Celia Haddon - Cat Expert

Understanding animals through their behaviour


Bad breath (smelly at the front not the back) is potentially serious. It may be a sign of

1. serious disease
2. dental disease.
3. eating foul things on walks

Therefore you must go to a vet about it.


If your dog has a serious underlying disease, then that disease must be treated.

If your dog has tooth problems, then the teeth and gums need a proper and correct overhaul and examination, and any problems need to be dealt with, by extraction, gum surgery and so on, and a complete (including subgingival) work-out done. This is worth having done by an expert dental vet – many vet surgeries have regular visiting experts. This article is written with the help of one of them – Evelyn Barbour-Hill of the British Veterinary Dental Association

If your dog is eating foul stuff on walks train it to come when called and consult the article on Dogs that eat their own and others’ poo


You will save in vet’s bills and your dog will be healthier! There is growing evidence of a direct link between gum problems and heart, liver and kidney disease in dogs. One in three operations among dogs that involve anaesthesia are due to oral health problems.

If you have already had to pay a vet for doing work on your dog’s teeth, you will probably need to pay for a repeat operation – unless you keep your dog’s teeth clean. So although toothbrushes and chews cost money, you will save money in the long run.

You can now buy doggy toothpaste and brushes from vets and pet shops. Accustom your dog to having its teeth cleaned from puppy stage. It will increase its chances of keeping healthy teeth all its life.

It is important to get a proper dog toothbrush and proper dog toothpaste. Dogs loathe the foaming kind of toothpaste that we humans like. Ask your vet or the veterinary nurse to demonstrate how to brush. Brush at least three times a week, preferably more. Dogs with an existing gum or tooth problem need daily brushing.

If you have a difficult or frightened dog, take advice from a behaviourist before starting tooth brushing. A growl is a warning that should be taken seriously. You don’t want to get bitten.


Kneel on the floor with the dog sitting between your knees facing away from you. With big dogs it may be easier to kneel next to the dog. With smaller dogs some people may prefer to sit the dog on a coffee table or to get cosy on the sofa with him. Give your dog a treat before your start and have properly designed doggy toothbrush ready with doggy toothpaste on it.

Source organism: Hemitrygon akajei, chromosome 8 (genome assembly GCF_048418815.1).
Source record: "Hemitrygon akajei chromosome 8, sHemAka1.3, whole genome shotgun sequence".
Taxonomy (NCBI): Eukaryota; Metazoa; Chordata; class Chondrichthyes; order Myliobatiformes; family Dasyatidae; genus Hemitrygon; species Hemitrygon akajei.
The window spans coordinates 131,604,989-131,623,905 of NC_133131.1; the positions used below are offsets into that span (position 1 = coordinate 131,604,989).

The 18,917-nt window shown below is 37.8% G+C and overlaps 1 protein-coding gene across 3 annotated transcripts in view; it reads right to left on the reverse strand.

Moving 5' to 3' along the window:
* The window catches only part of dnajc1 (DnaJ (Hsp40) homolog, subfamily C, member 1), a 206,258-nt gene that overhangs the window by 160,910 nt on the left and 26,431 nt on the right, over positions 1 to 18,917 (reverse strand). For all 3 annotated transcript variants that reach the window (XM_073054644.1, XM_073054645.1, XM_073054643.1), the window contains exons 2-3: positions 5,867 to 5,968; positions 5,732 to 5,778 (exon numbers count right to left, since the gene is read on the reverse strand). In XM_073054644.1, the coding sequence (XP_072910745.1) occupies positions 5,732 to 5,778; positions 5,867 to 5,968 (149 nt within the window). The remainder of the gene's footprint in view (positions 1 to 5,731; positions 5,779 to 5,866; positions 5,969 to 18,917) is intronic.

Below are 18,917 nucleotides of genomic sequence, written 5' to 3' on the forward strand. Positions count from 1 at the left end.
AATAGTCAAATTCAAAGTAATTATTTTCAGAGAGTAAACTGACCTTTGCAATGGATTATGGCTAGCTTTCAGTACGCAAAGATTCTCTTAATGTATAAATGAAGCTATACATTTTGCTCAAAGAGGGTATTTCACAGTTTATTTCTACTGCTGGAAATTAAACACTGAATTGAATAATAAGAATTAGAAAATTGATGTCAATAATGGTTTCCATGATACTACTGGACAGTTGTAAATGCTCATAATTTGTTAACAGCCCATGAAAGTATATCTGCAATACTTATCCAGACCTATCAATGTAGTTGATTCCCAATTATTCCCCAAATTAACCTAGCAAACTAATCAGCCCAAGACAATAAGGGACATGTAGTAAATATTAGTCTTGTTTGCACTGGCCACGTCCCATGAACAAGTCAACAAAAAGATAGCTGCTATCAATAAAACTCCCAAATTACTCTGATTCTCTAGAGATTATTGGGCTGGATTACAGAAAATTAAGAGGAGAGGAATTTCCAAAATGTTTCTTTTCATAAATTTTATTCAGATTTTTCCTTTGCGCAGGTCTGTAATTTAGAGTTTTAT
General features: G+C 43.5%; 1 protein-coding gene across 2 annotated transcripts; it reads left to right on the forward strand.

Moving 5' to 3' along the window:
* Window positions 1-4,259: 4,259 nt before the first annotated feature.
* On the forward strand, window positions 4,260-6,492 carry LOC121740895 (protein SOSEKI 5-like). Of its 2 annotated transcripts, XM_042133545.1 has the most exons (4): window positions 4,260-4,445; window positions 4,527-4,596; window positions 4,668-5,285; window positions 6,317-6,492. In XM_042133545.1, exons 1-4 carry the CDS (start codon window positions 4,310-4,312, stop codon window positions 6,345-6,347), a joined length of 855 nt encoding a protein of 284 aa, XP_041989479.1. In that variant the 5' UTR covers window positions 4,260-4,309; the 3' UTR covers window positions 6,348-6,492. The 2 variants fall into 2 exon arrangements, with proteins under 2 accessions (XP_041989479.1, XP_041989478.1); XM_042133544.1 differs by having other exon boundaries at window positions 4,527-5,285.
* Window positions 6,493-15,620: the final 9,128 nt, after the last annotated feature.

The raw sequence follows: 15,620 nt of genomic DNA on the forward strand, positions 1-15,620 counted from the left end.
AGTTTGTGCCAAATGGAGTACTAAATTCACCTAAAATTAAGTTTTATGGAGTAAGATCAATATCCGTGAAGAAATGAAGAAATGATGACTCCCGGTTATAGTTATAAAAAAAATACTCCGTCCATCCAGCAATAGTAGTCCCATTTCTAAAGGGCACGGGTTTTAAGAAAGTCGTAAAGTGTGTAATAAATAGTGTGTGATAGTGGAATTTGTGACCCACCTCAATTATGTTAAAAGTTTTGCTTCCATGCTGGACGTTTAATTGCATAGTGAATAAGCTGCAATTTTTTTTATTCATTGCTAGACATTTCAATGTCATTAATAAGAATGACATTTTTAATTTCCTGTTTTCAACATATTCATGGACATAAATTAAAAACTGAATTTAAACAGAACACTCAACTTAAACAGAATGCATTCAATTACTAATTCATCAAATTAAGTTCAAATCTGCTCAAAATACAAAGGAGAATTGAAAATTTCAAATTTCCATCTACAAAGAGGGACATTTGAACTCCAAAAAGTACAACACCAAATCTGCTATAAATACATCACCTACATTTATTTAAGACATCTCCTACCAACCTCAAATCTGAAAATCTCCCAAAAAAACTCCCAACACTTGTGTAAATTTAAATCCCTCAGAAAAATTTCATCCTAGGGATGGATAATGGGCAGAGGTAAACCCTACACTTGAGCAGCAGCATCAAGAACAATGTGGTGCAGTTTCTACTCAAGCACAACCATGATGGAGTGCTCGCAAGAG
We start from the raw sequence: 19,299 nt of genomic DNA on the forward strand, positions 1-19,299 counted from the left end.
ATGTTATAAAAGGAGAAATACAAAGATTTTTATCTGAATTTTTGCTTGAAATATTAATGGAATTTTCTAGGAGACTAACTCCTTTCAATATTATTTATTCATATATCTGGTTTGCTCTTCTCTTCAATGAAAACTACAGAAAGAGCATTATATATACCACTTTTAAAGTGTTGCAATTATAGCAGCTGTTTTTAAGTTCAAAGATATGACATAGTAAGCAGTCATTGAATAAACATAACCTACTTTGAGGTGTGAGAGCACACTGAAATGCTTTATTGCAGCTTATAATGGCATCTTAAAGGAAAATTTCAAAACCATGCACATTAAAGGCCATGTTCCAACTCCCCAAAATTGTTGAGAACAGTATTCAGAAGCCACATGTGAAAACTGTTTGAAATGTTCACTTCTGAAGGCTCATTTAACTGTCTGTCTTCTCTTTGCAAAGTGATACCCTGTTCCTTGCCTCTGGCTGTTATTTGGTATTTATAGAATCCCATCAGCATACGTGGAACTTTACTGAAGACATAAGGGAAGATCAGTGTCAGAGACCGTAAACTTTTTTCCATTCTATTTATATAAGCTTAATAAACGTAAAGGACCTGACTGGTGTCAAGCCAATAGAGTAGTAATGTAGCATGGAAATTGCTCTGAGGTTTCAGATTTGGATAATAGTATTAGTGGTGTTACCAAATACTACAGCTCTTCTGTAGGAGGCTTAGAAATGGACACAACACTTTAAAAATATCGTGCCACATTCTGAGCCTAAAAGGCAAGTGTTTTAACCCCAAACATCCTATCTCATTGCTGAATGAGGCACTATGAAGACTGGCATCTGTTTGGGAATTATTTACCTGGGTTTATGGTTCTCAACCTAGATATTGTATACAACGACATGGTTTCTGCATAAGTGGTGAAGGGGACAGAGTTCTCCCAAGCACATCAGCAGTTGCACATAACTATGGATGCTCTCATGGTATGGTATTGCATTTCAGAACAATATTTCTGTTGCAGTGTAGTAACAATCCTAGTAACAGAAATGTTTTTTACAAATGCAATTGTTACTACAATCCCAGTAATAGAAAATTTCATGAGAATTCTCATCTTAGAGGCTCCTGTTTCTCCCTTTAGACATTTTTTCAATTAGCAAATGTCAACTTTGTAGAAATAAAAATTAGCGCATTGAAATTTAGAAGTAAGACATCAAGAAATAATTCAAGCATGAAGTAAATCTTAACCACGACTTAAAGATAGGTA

Use the hand that is not holding the brush to steady, hold and raise the dog’s chin. Do NOT attempt to open the mouth. Slide the brush under the cheek and slide it right past the back teeth. These are further back than you might think… behind the eye. Quietly slide the brush back and forth along the row of teeth two or three times, then angle it downwards a little and slide it two or three more times to brush the lower teeth.

Take it out, possibly reload with toothpaste and repeat the process on the other side. Unless you are ambidextrous, you will find one side slightly trickier than the other. You do NOT need to brush up and down or round and round. You do not try to brush the inside surfaces of the teeth.

Then hold the brush quite near its head in a very artistic fashion, and do the sides of the four canine teeth, and then do the incisor teeth: the incisors you brush down, or up, away from the gum, and not side to side. You may want to raise the lips with your thumb in order to see the canines and incisors.

If a dog objects to tooth brushing, it is always these front teeth that he is sensitive about. This takes less than a minute. It takes longer to collect the dog, the brush, the paste and yourself all in one place than it does to do the brushing.

Take things quietly and don’t expect to do a complete job right from the start. It’s better to do a bit every day, even if it is rather haphazard, than to aim at perfection, get into a struggle and end up never doing it.

Always, always, give the dog a treat after brushing.


For dogs who will not allow their teeth cleaned, the answer is chewing –  large hide chews, pigs ears, found in pet shops, branded chews like DentazStix or DentaRask or Veggiedent. The more the dog has to chew the better so buy chews of a size larger than the breed recommendation. If you play tug games with your dog, cotton rope toys will also help clean teeth a little. There is also Vet Aquadent, an anti-plague solution to be put in drinking water.

There is are prescription diets which are specially made to help keep teeth clean available from your vet. If you have a dog with a tendency to tooth troubles, use one of these. Or try the BARF diet (www.holisticvet.co.uk) that consists of raw meaty bones and fresh fruit and veg. It is essential to read up on this first. Don’t start feeding your animal just raw flesh meat. It must have a mixture of meat, bones, and raw veg. Proportions are important, stricty hygeine is essential, and this diet will not suit every owner or every dog.


These notes are my copyright. I am also usually happy to have the exact words reproduced on websites, in return for a link, my name, and if permission is asked beforehand. I like to check the websites where it might be used. Email me via this website for permission which will usually be given. Organisations wishing to use them in print should contact me via this website. Copyright © 2007 Celia Haddon. All Rights Reserved.

Safety notice.

All normal safety precautions should be taken when dealing with animals. The advice in this section should be taken only at the owner’s own risk. All sick animals should be seen by a vet.

General advice of the kind found in this website is no substitute for an individual consultation with a vet or qualified behaviourist working on a vet’s referral.

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